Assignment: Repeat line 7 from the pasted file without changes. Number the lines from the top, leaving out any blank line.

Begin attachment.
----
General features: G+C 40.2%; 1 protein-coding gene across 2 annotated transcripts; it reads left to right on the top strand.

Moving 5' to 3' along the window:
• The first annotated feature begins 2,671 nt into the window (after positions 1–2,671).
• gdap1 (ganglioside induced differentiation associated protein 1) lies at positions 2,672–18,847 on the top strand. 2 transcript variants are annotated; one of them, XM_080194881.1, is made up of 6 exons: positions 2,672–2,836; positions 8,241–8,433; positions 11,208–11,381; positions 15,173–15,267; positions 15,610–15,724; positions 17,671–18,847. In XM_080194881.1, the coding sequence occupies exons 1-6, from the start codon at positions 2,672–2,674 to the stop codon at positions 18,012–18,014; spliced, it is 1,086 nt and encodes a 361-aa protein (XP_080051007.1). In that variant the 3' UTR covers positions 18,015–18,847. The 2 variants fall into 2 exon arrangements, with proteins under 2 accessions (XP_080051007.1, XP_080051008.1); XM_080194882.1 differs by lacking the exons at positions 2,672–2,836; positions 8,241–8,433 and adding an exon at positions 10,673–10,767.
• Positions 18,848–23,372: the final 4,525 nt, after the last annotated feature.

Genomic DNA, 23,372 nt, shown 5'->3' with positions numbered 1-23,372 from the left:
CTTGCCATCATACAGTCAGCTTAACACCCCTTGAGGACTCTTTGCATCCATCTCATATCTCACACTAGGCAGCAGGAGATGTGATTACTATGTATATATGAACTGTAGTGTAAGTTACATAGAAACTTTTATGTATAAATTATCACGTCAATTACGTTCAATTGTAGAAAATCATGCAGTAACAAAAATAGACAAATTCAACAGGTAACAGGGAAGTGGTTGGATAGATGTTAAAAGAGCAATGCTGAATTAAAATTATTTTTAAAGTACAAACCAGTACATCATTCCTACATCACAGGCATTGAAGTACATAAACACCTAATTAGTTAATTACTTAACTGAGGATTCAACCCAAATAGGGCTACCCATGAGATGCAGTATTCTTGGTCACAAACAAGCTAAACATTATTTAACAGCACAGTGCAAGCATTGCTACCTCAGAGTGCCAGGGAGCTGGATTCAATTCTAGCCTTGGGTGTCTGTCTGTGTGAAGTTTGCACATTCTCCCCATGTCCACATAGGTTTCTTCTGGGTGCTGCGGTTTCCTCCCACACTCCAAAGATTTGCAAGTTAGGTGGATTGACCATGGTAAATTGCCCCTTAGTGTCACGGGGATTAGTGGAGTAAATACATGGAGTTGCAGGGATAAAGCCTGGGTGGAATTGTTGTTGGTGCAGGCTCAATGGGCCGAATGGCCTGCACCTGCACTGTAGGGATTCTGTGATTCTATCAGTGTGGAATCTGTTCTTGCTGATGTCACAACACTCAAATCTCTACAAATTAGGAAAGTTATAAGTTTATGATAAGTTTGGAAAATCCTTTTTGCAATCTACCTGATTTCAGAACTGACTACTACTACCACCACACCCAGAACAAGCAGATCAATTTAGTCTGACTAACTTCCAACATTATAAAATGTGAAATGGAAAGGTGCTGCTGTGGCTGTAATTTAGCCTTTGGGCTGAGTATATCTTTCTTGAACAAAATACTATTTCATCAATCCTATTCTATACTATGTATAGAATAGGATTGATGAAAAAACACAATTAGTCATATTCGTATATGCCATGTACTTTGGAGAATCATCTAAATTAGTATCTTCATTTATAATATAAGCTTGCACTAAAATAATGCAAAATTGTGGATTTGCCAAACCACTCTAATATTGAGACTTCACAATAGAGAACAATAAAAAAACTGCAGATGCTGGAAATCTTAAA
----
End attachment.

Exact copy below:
CTTGCCATCATACAGTCAGCTTAACACCCCTTGAGGACTCTTTGCATCCATCTCATATCTCACACTAGGCAGCAGGAGATGTGATTACTATGTATATATGAACTGTAGTGTAAGTTACATAGAAACTTTTATGTATAAATTATCACGTCAATTACGTTCAATTGTAGAAAATCATGCAGTAACAAAAATAGACAAATTCAACAGGTAACAGGGAAGTGGTTGGATAGATGTTAAAAGAGCAATGCTGAATTAAAATTATTTTTAAAGTACAAACCAGTACATCATTCCTACATCACAGGCATTGAAGTACATAAACACCTAATTAGTTAATTACTTAACTGAGGATTCAACCCAAATAGGGCTACCCATGAGATGCAGTATTCTTGGTCACAAACAAGCTAAACATTATTTAACAGCACAGTGCAAGCATTGCTACCTCAGAGTGCCAGGGAGCTGGATTCAATTCTAGCCTTGGGTGTCTGTCTGTGTGAAGTTTGCACATTCTCCCCATGTCCACATAGGTTTCTTCTGGGTGCTGCGGTTTCCTCCCACACTCCAAAGATTTGCAAGTTAGGTGGATTGACCATGGTAAATTGCCCCTTAGTGTCACGGGGATTAGTGGAGTAAATACATGGAGTTGCAGGGATAAAGCCTGGGTGGAATTGTTGTTGGTGCAGGCTCAATGGGCCGAATGGCCTGCACCTGCACTGTAGGGATTCTGTGATTCTATCAGTGTGGAATCTGTTCTTGCTGATGTCACAACACTCAAATCTCTACAAATTAGGAAAGTTATAAGTTTATGATAAGTTTGGAAAATCCTTTTTGCAATCTACCTGATTTCAGAACTGACTACTACTACCACCACACCCAGAACAAGCAGATCAATTTAGTCTGACTAACTTCCAACATTATAAAATGTGAAATGGAAAGGTGCTGCTGTGGCTGTAATTTAGCCTTTGGGCTGAGTATATCTTTCTTGAACAAAATACTATTTCATCAATCCTATTCTATACTATGTATAGAATAGGATTGATGAAAAAACACAATTAGTCATATTCGTATATGCCATGTACTTTGGAGAATCATCTAAATTAGTATCTTCATTTATAATATAAGCTTGCACTAAAATAATGCAAAATTGTGGATTTGCCAAACCACTCTAATATTGAGACTTCACAATAGAGAACAATAAAAAAACTGCAGATGCTGGAAATCTTAAA